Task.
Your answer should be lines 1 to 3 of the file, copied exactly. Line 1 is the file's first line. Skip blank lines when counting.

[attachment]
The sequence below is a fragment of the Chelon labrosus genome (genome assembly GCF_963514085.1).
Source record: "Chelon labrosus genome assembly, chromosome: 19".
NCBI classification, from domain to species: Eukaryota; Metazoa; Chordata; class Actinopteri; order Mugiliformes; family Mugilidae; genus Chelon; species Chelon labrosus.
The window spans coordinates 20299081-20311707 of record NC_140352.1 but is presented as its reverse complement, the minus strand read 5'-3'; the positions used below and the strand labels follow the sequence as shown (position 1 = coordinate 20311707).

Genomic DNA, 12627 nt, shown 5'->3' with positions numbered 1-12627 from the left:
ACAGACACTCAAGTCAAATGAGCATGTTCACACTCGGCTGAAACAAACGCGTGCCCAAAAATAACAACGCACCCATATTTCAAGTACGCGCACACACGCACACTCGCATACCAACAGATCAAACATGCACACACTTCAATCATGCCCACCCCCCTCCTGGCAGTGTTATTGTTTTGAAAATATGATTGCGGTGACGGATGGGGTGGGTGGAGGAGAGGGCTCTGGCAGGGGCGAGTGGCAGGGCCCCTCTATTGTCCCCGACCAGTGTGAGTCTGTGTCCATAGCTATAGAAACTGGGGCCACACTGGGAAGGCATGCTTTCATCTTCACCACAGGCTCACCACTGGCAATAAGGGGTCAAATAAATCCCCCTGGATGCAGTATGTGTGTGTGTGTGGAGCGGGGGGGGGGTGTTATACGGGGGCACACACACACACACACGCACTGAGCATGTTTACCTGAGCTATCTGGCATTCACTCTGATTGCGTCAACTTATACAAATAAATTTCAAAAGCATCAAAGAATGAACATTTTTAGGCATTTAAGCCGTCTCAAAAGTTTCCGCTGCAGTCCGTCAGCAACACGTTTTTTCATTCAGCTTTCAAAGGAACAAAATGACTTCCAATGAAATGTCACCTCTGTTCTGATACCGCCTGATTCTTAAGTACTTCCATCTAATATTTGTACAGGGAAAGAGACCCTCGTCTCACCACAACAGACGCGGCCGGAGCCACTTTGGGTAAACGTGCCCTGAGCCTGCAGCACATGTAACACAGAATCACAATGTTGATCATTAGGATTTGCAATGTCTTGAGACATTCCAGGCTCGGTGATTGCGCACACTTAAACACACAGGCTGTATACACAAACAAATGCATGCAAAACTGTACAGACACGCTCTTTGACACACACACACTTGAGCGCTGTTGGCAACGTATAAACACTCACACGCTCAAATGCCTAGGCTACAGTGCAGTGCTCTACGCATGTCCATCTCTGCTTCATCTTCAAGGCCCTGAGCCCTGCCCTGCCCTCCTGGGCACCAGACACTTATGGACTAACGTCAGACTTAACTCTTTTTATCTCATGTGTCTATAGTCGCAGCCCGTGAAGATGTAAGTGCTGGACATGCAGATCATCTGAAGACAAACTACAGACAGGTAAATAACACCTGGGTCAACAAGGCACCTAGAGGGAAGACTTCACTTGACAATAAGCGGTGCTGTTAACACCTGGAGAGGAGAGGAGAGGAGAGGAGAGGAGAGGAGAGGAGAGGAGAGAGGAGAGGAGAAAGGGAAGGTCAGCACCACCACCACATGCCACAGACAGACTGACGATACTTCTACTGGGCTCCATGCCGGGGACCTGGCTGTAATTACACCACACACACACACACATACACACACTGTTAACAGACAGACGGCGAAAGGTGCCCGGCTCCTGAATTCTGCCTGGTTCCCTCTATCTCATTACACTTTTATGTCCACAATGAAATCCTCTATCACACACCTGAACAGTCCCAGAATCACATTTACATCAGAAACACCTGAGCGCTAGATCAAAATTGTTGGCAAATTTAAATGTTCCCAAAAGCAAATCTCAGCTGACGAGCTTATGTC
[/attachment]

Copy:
The sequence below is a fragment of the Chelon labrosus genome (genome assembly GCF_963514085.1).
Source record: "Chelon labrosus genome assembly, chromosome: 19".
NCBI classification, from domain to species: Eukaryota; Metazoa; Chordata; class Actinopteri; order Mugiliformes; family Mugilidae; genus Chelon; species Chelon labrosus.